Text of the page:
Film Review: “SuperFly” Is Missing a Space in Its Title and I Don’t Know Why

Film poster: “SuperFly”

SuperFly (Director X., 2018) out of 4 stars.

The 1970s saw a wave of films about urban life, starring African-Americans, dubbed “blaxploitation” movies. Some of them were better than others, though many trafficked in stereotypes about black Americans that were hardly flattering. Still, they provided much-needed on-screen work for actors who might otherwise have been relegated to minor supporting roles, even if the characters they played were drug dealers, pimps, prostitutes and more. The movement, such as it was (it was already losing steam by the middle of the decade), also afforded opportunities to African-American directors (though many of the movies were directed by white directors, too), including noted photographer Gordon Parks and his son, Gordon Parks, Jr. The former helmed one of the best of the genre, Shaft (in which the hero is a private detective, rather than a crook), while the latter made Super Fly (where the hero is a cocaine dealer). Shaft is by far the better movie, but it has already been remade once, so now we get SuperFly (that lack of space in the title is how it’s spelled, for whatever reason). Did the world need this loose reconception of the original? Not really.

It is by no means a disaster, just neither very good nor interesting. Judging by the audience reaction at the preview screening I attended, it is also filled with no small number of unintentional laughs, due to how seriously it takes itself at the wrong moments. Case in point: there’s a risible shower threesome, complete with slo-mo moans and gyrations, that had this boy chuckling away. At other times, though, the film can be delightfully self-aware, as when lead character Youngblood Priest (Trevor Jackson, Sons 2 the Grave) jokes about his “perfect weave” as he is about to be thrown out of an airplane by Mexican cartel leader Adalberto Gonzalez (Esai Morales, more or less reprising his role from Netflix’s Ozark). Yes, it’s funny, and intentionally so, though much of the rest is just dumb. There are good turns from a few of the actors, including Jason Mitchell (Mudbound) as Priest’s partner in crime, Michael Kenneth Williams (Omar from HBO’s The Wire) as his mentor, and Jennifer Morrison (Emma Swan from ABC’s Once Upon a Time) as a corrupt detective who wants in on the drug trade. These disparate high points do not a compelling story make, however.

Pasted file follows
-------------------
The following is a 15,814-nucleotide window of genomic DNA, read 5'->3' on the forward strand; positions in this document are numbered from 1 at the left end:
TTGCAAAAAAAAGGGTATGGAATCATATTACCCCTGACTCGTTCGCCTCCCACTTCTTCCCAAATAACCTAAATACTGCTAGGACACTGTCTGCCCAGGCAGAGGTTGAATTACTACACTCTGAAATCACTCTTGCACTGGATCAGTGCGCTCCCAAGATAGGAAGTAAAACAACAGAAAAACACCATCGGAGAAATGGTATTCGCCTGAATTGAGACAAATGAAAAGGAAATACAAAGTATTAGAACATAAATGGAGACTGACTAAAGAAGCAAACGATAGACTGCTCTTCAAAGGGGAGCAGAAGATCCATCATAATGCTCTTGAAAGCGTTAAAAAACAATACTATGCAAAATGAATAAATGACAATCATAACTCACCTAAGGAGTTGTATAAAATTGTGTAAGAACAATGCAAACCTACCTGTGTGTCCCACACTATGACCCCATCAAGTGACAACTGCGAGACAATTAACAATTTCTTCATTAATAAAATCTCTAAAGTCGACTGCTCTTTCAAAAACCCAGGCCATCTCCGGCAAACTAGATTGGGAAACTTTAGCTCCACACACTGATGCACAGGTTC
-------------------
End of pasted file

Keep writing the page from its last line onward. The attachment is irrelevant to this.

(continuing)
Jason Mitchell and Trevor Jackson in SUPERFLY ©Columbia Pictures

Mostly, though, it’s a celebration of excess, not all that different from a film like Martin Scorsese’s 2013 Wolf of Wall Street, similarly masquerading as a takedown of a culture that it inadvertently (or not) promotes through glossy shots of fine clothes and good times. Both movies feature copious amounts of cocaine, though here Priest deals, rather than snorts, as well as many naked women whose role is to titillate and nothing more. Priest is a minor kingpin who wants in on the big time, but just for one massive score so he can then retire in style. Along the way, his actions lead to death and destruction for some he held dear, but who really cares if it means you can sit on a boat in the Adriatic Sea, as do two lucky souls who make it out? All that hard work must lead to some reward, right? If only SuperFly had more self-awareness than about its protagonist’s hair, this could all be in service of some larger point. Instead, it’s only occasional fun, and not too much, at that.

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About chrisreedfilm

Christopher Llewellyn Reed is a film critic, filmmaker, and educator. A member of the Washington DC Area Film Critics Association (WAFCA) and a Rotten Tomatoes-approved film critic, he is lead film critic at hammertonail.com, an online magazine devoted to independent cinema; a regular film critic here at filmfestivaltoday.com; the host of Dragon Digital Media’s award-winning "Reel Talk with Christopher Llewellyn Reed"; a film commentator for the "Roughly Speaking” podcast with Dan Rodricks at "The Baltimore Sun"; and the author of "Film Editing: Theory and Practice." In addition, he is one of three co-creators, along with Summre Garber of Slamdance and Bart Weiss of Dallas VideoFest, of "The Fog of Truth" (fogoftruth.com) – available on iTunes, SoundCloud and Stitcher – a podcast devoted to documentary cinema.
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